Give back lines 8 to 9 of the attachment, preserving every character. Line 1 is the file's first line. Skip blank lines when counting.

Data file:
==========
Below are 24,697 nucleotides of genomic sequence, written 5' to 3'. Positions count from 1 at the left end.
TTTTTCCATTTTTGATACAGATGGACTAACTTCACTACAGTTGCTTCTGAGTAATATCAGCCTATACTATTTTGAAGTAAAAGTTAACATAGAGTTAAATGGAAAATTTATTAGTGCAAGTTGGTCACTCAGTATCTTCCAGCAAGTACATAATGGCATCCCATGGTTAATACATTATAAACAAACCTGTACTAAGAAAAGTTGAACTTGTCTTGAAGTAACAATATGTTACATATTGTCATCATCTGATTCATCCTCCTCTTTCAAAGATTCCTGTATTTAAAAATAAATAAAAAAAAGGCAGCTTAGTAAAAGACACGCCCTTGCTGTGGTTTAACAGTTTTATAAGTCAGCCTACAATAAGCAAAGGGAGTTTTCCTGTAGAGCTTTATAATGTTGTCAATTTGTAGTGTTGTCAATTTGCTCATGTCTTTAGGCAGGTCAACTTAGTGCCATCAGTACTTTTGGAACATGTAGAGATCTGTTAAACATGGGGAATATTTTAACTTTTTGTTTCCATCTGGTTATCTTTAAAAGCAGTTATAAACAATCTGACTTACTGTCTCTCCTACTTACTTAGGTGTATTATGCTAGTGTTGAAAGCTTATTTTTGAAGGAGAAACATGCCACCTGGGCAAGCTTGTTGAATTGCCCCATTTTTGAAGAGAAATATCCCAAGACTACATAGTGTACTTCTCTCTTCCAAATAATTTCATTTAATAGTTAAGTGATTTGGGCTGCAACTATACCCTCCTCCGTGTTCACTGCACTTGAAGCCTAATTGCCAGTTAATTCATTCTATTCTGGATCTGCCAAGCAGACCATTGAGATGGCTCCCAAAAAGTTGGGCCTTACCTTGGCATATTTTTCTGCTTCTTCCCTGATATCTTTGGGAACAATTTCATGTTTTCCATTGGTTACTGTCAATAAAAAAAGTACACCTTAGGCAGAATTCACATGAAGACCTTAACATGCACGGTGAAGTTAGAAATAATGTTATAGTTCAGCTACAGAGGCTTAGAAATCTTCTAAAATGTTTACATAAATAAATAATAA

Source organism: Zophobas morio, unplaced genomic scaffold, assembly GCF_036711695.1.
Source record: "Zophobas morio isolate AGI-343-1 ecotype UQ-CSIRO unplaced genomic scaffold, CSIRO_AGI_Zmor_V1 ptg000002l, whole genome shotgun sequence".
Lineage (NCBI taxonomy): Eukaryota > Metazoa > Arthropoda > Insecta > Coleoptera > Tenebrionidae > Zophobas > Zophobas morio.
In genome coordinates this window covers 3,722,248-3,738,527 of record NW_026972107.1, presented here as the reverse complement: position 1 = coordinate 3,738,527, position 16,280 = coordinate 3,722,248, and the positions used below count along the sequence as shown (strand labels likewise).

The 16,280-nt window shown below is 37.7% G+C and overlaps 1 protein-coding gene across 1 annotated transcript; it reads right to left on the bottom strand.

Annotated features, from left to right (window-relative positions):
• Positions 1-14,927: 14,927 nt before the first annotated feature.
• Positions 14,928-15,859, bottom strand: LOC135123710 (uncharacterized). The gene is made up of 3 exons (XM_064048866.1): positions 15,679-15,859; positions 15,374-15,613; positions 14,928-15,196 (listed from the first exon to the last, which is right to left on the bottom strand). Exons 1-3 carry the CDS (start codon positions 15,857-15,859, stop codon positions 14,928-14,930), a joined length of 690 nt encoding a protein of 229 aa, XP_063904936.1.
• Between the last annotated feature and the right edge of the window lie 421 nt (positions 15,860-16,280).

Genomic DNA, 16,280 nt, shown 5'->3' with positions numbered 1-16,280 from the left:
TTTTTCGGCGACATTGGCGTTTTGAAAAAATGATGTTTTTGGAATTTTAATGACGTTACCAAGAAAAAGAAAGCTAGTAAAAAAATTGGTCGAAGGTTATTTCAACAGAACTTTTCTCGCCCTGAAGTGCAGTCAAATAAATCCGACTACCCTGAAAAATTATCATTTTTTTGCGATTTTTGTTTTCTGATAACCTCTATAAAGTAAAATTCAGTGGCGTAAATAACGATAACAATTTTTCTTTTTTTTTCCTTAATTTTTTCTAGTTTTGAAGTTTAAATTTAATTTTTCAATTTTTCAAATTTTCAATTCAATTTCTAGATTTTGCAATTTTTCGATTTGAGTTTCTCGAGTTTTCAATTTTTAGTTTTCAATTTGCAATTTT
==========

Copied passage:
Annotated features, from left to right (window-relative positions):
• Positions 1-14,927: 14,927 nt before the first annotated feature.